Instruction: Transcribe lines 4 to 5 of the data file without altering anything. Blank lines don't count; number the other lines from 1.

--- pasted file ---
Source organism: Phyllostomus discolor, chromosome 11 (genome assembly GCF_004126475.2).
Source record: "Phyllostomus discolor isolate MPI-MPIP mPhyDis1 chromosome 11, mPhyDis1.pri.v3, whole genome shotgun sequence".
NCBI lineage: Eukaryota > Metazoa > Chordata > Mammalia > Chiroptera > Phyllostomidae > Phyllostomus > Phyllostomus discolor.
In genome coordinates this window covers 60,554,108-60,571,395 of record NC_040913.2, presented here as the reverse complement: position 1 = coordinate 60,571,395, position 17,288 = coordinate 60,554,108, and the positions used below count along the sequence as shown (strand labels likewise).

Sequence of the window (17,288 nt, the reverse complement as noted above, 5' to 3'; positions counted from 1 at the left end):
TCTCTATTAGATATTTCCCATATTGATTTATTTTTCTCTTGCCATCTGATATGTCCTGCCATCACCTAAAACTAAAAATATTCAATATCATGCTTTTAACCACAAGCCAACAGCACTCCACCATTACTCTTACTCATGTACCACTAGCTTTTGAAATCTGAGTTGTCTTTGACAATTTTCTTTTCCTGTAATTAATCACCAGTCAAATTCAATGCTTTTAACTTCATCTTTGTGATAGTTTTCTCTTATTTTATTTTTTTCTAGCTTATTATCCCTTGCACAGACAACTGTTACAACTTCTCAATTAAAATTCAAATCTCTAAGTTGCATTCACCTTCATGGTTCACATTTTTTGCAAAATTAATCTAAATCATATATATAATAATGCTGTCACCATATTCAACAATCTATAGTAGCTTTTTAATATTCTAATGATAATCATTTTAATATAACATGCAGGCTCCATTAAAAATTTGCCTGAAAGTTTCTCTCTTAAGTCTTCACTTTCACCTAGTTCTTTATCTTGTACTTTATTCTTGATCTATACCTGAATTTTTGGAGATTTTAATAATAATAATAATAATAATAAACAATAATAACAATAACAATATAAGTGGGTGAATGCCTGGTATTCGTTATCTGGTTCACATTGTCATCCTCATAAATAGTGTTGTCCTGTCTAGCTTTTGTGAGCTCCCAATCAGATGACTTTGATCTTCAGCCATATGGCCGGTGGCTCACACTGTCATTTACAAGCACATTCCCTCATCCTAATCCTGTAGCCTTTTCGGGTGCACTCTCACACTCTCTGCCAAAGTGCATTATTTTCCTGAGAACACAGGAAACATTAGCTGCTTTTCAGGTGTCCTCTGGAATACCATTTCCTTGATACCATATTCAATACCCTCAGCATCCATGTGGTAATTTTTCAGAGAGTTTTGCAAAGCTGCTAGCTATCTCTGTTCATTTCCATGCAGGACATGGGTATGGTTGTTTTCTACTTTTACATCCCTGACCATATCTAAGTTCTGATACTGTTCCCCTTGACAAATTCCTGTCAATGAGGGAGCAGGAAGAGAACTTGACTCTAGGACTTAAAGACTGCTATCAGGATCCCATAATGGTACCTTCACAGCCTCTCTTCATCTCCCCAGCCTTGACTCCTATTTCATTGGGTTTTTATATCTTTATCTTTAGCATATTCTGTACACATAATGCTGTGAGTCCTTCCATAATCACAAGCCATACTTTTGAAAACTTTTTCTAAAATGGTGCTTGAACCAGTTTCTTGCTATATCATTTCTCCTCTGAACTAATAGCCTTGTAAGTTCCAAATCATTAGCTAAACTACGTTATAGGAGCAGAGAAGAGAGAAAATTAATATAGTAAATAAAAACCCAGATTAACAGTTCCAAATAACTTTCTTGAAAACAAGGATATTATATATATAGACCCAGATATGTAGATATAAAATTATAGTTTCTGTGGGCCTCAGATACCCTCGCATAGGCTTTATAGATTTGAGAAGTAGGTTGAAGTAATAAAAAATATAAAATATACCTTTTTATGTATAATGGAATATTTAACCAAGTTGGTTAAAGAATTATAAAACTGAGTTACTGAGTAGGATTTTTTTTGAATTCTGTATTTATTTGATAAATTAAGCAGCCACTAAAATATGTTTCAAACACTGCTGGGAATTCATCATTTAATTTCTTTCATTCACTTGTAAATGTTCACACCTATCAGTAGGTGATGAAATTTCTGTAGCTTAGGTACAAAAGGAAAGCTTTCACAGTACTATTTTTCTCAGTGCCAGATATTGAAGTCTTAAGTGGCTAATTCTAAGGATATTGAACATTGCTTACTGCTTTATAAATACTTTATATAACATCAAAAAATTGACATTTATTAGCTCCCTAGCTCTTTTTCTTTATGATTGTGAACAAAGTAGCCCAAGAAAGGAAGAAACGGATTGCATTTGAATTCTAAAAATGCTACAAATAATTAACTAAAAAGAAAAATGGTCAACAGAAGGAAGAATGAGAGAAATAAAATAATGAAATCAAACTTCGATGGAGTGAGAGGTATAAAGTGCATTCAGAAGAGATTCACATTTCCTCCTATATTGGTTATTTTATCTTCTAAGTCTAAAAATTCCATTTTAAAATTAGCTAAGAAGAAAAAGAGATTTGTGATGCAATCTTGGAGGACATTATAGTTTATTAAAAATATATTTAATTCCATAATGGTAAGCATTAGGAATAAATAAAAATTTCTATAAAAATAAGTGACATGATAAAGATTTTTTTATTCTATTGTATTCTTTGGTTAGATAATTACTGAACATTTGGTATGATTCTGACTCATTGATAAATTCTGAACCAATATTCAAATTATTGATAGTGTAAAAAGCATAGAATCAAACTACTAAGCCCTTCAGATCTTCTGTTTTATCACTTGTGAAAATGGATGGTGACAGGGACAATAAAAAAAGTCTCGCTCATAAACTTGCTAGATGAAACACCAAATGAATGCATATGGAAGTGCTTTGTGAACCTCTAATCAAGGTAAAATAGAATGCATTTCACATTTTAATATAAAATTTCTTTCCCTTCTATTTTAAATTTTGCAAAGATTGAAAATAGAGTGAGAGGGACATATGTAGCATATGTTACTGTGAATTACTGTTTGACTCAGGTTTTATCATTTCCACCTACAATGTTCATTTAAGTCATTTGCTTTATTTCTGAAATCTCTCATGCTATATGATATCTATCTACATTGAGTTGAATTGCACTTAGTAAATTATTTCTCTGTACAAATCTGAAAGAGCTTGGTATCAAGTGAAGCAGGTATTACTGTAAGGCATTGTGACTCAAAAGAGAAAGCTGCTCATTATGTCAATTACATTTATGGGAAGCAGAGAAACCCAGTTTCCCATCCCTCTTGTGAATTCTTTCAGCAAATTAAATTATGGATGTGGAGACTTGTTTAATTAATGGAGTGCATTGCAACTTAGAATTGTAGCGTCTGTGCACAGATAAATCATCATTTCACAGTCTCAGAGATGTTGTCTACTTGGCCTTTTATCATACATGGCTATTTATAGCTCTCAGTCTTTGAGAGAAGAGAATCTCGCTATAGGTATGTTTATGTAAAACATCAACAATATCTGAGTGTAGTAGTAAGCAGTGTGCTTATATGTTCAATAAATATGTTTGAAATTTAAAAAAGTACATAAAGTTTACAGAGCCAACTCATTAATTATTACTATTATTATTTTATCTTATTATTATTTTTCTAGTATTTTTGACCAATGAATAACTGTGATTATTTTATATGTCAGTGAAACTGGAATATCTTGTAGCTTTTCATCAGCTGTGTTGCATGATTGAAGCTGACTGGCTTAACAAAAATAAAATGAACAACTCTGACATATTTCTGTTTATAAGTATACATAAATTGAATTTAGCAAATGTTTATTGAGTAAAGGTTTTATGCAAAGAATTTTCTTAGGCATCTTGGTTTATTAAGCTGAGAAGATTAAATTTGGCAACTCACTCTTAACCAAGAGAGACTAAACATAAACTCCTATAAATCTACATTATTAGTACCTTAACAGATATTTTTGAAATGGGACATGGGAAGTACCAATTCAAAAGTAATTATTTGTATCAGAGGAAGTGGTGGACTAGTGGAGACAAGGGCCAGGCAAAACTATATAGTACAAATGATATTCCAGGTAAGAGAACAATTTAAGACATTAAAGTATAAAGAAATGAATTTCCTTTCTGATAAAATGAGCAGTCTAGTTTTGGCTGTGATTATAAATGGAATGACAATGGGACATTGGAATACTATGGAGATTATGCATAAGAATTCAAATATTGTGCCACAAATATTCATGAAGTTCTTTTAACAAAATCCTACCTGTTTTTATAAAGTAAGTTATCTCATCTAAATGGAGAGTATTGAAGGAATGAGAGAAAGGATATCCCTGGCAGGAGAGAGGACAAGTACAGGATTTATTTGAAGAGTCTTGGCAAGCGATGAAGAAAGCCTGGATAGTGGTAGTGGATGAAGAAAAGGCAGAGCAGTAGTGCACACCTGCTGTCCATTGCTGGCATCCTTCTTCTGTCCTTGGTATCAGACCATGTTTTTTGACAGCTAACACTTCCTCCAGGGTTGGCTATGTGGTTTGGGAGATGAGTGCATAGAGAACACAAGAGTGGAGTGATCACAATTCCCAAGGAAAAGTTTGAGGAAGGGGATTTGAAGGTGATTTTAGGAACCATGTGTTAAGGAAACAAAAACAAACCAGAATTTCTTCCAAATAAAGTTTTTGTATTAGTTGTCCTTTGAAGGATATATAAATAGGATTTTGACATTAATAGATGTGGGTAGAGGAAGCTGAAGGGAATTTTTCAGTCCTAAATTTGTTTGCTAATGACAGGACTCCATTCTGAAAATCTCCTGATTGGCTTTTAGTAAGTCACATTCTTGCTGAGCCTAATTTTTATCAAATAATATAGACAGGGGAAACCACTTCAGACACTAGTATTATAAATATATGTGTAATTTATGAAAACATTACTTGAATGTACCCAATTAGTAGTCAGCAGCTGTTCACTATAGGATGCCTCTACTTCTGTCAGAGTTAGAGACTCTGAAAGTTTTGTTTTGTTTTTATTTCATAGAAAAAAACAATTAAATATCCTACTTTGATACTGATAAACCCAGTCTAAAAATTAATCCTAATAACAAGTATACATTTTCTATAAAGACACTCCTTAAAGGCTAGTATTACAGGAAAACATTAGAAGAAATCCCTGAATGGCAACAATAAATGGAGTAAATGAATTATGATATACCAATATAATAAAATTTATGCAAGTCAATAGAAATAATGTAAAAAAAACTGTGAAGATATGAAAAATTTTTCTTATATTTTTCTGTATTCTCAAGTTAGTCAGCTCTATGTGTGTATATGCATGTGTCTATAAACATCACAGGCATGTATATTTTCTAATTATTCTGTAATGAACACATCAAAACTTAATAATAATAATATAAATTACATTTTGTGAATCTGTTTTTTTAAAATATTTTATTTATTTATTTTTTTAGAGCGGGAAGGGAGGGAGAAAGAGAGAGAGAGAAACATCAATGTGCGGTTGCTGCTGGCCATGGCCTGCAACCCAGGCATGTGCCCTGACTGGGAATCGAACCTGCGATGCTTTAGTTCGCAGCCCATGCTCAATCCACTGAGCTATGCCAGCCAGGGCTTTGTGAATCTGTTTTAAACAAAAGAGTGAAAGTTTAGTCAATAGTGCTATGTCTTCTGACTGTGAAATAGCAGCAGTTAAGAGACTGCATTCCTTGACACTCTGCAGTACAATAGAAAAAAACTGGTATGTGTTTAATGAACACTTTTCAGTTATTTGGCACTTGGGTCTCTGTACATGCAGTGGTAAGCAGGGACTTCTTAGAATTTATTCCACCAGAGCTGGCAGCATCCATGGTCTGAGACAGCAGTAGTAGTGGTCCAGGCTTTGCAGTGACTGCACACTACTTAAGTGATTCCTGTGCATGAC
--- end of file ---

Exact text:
In genome coordinates this window covers 60,554,108-60,571,395 of record NC_040913.2, presented here as the reverse complement: position 1 = coordinate 60,571,395, position 17,288 = coordinate 60,554,108, and the positions used below count along the sequence as shown (strand labels likewise).

Sequence of the window (17,288 nt, the reverse complement as noted above, 5' to 3'; positions counted from 1 at the left end):